A battle is brewing in Vittel over Nestlé. The groundwater is running low in the French spa town and the multinational conglomerate is fighting for its rights to the commodity -- and for its reputation.
Monsieur Guy de la Motte-Bouloumié is sitting in his villa, located on a hill with a sweeping view. He has polite things to say about Swiss multinational Nestlé, which acquired his family inheritance, the Société générale des Eaux minerales de Vittel, almost 30 years ago. The bottled water, sold around the world under the Vittel brand, has been in the company's hands ever since, along with all the challenges that come along with the marketing of it.
In the times back when the Bouloumiés were in charge, locals weren't writing things like, "Stop, stop the drilling!" on hay bales on the road. They didn't wear yellow vests to protest the elites, and they didn't have the internet for putting together detailed protest pages. The times have indeed changed. People are feeling more anxious these days, and Vittel is starting to feel it too.
Monsieur de la Motte-Bouloumié is a relaxed man of 97 has coffee served on a silver tray. He was the first person to sell mineral water in plastic bottles - he essentially invented the bottled water industry.
Some things were simpler back when Monsieur de la Motte-Bouloumié was the patron of the Société des Eaux. People had the choice of accepting his decisions or not accepting them. In any case, capitalism had a face, and in Vittel, it was his.
Today's capitalism has a different, more abstract, form. Nestlé doesn't seem to be the kind of company to have face. But perhaps it does.
There is, after all, Monsieur Klotz, Christophe Klotz. "He does a very good job," says de la Motte-Bouloumié. His wife adds: "That's true. He does it his own way."
'I Am Nestlé'
A man in heavy boots stomps around a frozen meadow in the foothills of the Vosges Mountains, with a view of the pastures and hedges of wild plants. "I am Nestlé," he says without hesitation.
Christophe Klotz isn't a big man, but he is broad-shouldered, and his heavy boots suit him well. He would rather talk about the kinds of things people in heavy boots like to talk about, but he's mostly been discussing other things lately - stuff like the economy and ecology, and democracy and geology.
It's January. It has been almost a year since the outcry in Vittel first made its appearance in the headlines. French national daily Le Monde wrote how, "Residents want to keep their water." And the regional daily Ouest France described a "Battle over water between locals and Nestlé." Not exactly positive headlines.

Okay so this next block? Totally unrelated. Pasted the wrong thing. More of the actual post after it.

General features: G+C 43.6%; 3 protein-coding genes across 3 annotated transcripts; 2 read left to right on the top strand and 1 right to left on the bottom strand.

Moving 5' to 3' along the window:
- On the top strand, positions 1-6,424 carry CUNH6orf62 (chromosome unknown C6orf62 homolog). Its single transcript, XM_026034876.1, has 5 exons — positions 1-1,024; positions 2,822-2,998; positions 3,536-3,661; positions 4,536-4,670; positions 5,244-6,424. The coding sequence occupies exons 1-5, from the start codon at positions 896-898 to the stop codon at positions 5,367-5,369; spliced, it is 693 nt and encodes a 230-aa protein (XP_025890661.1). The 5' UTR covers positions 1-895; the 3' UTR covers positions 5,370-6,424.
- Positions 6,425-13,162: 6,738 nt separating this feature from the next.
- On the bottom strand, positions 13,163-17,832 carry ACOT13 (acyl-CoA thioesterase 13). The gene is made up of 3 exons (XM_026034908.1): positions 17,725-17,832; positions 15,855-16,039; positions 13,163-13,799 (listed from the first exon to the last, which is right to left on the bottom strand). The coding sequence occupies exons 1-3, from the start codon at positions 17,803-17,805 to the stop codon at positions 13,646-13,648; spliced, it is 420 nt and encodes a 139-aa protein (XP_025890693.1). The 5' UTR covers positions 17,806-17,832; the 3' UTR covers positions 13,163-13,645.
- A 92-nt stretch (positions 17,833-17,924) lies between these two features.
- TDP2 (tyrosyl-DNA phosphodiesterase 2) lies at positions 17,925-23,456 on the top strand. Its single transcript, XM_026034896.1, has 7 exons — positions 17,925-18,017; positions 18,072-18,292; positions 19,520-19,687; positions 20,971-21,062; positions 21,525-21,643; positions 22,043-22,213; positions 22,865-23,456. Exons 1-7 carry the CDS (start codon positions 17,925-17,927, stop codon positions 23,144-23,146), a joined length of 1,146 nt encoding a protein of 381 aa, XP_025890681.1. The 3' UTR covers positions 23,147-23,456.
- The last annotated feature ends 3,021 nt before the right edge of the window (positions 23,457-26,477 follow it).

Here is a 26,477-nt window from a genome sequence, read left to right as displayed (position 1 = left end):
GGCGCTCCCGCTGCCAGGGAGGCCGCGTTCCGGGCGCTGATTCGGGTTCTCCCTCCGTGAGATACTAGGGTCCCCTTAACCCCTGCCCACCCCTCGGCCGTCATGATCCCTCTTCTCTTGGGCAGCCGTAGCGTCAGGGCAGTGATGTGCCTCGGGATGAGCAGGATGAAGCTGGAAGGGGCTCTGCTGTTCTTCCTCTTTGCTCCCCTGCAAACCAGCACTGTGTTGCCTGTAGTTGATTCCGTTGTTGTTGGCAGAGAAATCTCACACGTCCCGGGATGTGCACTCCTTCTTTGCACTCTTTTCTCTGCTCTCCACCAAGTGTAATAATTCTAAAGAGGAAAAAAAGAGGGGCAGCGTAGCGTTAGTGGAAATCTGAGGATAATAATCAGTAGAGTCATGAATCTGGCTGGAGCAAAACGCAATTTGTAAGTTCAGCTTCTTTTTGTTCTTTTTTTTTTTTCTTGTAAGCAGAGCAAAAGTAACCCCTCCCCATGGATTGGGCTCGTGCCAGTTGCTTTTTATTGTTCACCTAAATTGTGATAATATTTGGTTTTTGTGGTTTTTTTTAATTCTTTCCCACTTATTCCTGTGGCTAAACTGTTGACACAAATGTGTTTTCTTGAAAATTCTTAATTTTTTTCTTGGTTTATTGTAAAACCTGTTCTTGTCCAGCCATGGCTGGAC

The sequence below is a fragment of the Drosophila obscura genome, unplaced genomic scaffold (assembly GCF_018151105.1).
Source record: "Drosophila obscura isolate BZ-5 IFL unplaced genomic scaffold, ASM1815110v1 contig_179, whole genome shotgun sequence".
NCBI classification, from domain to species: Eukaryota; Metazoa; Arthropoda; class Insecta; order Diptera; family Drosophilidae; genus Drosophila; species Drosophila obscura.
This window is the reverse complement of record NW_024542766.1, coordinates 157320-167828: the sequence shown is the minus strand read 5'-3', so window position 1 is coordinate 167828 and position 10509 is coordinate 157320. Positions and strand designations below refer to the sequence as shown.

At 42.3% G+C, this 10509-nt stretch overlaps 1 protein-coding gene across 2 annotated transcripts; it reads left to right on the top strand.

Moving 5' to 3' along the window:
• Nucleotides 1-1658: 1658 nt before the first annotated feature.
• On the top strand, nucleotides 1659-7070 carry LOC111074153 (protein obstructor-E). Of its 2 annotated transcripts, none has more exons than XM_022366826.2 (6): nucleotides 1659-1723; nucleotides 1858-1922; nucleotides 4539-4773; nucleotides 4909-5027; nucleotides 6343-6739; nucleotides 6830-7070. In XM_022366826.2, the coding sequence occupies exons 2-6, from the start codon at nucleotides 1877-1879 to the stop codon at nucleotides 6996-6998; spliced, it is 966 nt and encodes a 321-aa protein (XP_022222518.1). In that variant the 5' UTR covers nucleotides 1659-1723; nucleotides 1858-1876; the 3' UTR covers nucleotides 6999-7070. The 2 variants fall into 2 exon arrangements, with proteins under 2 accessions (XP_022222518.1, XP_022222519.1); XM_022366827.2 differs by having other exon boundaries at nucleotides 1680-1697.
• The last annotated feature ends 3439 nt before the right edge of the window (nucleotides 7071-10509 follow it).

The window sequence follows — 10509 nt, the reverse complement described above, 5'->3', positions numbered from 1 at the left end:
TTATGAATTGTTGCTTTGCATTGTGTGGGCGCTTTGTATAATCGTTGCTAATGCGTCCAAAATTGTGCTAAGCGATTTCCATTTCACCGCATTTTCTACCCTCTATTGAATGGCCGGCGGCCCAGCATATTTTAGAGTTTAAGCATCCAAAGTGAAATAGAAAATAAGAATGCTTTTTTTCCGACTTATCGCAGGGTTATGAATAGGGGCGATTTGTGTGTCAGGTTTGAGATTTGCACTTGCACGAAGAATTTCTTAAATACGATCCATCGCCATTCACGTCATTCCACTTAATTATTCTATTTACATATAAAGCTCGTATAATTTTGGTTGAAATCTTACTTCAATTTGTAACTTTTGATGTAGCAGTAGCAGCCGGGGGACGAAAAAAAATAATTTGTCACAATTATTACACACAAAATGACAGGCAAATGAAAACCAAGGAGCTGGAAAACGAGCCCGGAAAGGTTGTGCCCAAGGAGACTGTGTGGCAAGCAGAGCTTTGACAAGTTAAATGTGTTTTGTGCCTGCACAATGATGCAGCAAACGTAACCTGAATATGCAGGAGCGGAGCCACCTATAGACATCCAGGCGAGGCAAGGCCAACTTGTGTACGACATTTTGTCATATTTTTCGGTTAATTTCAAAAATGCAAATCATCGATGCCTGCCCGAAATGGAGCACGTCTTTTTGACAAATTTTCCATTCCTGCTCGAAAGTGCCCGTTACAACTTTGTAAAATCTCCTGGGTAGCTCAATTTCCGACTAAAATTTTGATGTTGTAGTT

Vittel is a town in eastern France with hot springs and 5,000 inhabitants. The town has become a microcosm for a global conflict over the ownership of water. The water table from which Vittel's inhabitants obtain their own drinking water is sinking dramatically. In 2017, 830,000 cubic meters (219 million gallons) disappeared. Nestlé was responsible for extracting 740,000 cubic meters of that water, which is sold in Europe, including Germany.
Nestlé is the world's largest food and beverage corporation, and water is a big business, one that spurs protests around the globe. Critics claim that Nestlé profits from the fact that some people are no longer able to access clean drinking water from their taps. Some argue the company may even be causing that shortage, only to turn around and sell its own brand of water to people in a plastic bottle.
The documentary film "Bottled Life," which came out seven years ago, portrayed Nestlé as a company that steals water in countries including Nigeria and Pakistan. Nestlé rejects these types of accusations on its home page, but its reputation hasn't improved. Calls for Nestlé boycotts, which have been making the rounds for years, can now also be heard for Vittel.
A lot of the questions about the company's practices are directed at Christoph Klotz these days. Klotz isn't a spokesman. He's an agronomist and biologist, and the head of Agrivair, a Nestlé subsidiary specializing in water and source protection. He views the nexus of Nestlé, nature, agriculture and tourism as a kind of "ecosystem" - "if you remove something from it, it all comes apart." If Nestlé were to leave Vittel, he warns that it could have "potentially dramatic consequences." Klotz says this "isn't blackmail, but simply the way things are."
"We recognize the situation," he adds. "We aren't hiding anything. Everything is on the table, everything is transparent."
Shrinking Groundwater Reserves
Geologically speaking, the situation is this: About 200 meters (around 656 feet) beneath the ground, sandstone layers that are millions of years old channel the groundwater that people are now fighting over. That water is exported to Germany by Nestlé under the brand name Vittel.
The drinking water supplied to residents of Vittel comes from the same layers, but these groundwater reserves are shrinking. The water table has been going down for decades, by up to 36 centimeters annually, and politically speaking, something has to be done about that....MUCH MORE